Big Willie Robinson is in his glory. He is standing before a microphone at the Brotherhood Raceway Park, stabbing the air with a forefinger and bellowing his thanks to God and two mayors for the blessings they’ve bestowed on him.
Towering over just about everyone, he is like a giant out of mythology, come to deliver what others have helped him create, a drag strip where street kids can direct their energies away from guns and drugs toward the pure, rich roar of car engines.
“Keep this in mind,” Willie tells a crowd of about a hundred racers and spectators on a Sunday as bright as diamonds. “The Harbor Department don’t want you here. They don’t want Big Willie here. They don’t want racing here. But we’re here.”
The drag strip is on Terminal Island, in the shadow of oceangoing ships and long-necked cranes, far from the mean streets Willie wants to clean up.
Getting here hasn’t been easy, even for a guy who stands 6 feet, 6 inches tall, arranged in awesome proportions around 300 pounds of muscle and sweat.
For the past dozen years, Big Willie has had to appear before more council members and commissioners than he ever dreamed existed, begging and bellowing for a place his dragsters could call their own.
I met him in 1981, just after the L.A. Harbor Commission had shut down a track his Brotherhood of Street Racers had occupied for seven years. Willie was in a rage, his 58-inch chest huffing up like he was going to blow the world away.
When he calmed down he said something that has proved prophetic: “For a while, we got the thugs and lowriders off the streets. Now they’ll be back on the streets, and we’re all gonna be going to some funerals.”
His real name is Willie Andrew Robinson III. At 51, he’s lost none of the passion that has driven him to believe a drag strip could help bring peace to the troubled streets.
The Terminal Island track, opened just a week ago, has already attracted members of five gangs from the neighborhoods of South-Central, the barrios of East L.A. and the flatlands of the San Fernando Valley.
“They came here, they shook hands and they raced,” Willie says. “There wasn’t even a hint of violence. They didn’t come here to fight.”
Big Willie courted their presence. He strode onto their turf days after the harbor commissioners voted under pressure from Mayor Dick Riordan to once more allow drag-racing on the waterfront.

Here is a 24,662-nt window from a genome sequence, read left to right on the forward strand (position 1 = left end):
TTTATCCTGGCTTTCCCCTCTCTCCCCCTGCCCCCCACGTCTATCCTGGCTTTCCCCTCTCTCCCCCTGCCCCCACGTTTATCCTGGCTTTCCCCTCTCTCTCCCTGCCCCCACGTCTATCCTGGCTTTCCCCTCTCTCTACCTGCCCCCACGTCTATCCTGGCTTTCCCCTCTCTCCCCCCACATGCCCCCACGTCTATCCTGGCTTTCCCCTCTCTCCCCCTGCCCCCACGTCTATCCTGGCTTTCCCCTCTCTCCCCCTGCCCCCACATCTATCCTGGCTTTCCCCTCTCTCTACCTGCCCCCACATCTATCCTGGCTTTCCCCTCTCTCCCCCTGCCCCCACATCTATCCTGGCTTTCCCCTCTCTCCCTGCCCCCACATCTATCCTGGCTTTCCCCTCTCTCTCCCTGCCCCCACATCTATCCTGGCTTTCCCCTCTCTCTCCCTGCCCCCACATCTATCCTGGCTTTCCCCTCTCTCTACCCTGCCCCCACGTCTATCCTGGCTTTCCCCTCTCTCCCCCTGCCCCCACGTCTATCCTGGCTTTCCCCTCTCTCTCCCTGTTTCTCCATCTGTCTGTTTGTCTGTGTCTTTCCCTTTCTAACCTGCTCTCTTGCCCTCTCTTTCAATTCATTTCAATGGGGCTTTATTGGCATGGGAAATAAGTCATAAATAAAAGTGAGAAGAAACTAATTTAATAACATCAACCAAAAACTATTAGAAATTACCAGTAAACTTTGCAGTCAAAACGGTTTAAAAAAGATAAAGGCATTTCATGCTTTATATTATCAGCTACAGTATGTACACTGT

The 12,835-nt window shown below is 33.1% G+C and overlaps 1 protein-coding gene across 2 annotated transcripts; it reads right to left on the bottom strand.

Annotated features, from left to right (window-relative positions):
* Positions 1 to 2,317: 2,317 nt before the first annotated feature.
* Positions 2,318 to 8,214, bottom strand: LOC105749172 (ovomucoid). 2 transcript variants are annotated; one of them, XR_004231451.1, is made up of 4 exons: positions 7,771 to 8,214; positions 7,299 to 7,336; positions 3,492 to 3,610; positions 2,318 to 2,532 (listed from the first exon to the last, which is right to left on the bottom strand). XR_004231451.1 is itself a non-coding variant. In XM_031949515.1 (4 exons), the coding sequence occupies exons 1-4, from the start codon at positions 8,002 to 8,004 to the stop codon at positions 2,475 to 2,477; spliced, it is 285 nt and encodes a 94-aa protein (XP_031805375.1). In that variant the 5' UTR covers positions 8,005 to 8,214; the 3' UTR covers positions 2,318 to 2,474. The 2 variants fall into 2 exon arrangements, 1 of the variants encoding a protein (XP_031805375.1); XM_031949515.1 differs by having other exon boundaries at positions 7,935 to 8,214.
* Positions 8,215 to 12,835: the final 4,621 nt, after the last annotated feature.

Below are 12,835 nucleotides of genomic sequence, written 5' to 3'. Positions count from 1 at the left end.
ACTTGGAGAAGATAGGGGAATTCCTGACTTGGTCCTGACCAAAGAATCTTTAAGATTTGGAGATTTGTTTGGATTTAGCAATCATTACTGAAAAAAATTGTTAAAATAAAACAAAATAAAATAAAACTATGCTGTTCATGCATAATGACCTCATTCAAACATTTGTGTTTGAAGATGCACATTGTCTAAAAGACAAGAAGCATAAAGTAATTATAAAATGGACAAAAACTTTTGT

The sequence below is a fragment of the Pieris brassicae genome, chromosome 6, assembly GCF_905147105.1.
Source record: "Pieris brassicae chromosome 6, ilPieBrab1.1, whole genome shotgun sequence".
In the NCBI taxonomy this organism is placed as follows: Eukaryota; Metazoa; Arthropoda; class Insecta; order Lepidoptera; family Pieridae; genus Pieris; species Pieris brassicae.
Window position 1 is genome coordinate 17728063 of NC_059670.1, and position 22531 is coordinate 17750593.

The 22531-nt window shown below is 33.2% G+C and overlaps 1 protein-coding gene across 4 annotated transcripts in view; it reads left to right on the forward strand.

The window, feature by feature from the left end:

He told the gang members it was a time for L.A. to start over again, and he, Big Willie Robinson, was going to be a catalyst for that new beginning.
When the track was closed in 1981, Willie, backed by then-Mayor Tom Bradley, tried to get the Harbor Commission to change its mind, but its members were adamant in their refusal.
He was similarly rejected by the Airport Commission when he sought a vacant piece of land in a corner of L.A. International. Acreage in Palmdale was offered, but Willie knew it was too far away to lure the street kids of L.A.
Just about then, the drive-by shootings began. “I called Bradley and said, ‘The body count has started,’ ” Willie says. “For a while, I called him with every death on the street, but then I lost track.”
Willie never stopped trying to create a new drag strip, relying on his parents and in-laws to help him pay the rent as he lobbied for a track. But interest in his efforts waned in civic circles . . . until the spring of ’92.
Riots turned L.A. into a fiery hell, bringing a new awareness to the rage and frustrations that smoldered in parts of the city so often ignored.
L.A.'s power elite began looking around for ways to ease the frustrations and dampen the rage. Willie saw that his time had come and lobbied anew for a drag strip.
“Suddenly,” he says, “they all had their arms around Big Willie and were asking me what I wanted. I said what Big Willie wants is a racetrack.”
Apologetic for his waning interest, Bradley told Willie to start looking around for a new site. Willie found it and, supported by the new mayor, he got his track.
Now he is all pride and thunder as he stands at the mike this gleaming Sunday, thanking God, Bradley and Riordan for bringing him to this day. He is only guaranteed the site for a year, but he’s sure they’ll get a permanent place when the time is up.
Meanwhile, he’s out to prove what he contends, that he can purify the streets. He’s already busy purifying the track, booming over the p.a. system that he will not tolerate booze, drugs or violence.
“You break the rules,” he roars, “and you’re liable to get your ass kicked.” And he leaves no doubt in anyone’s mind who’s liable to be doing the kicking.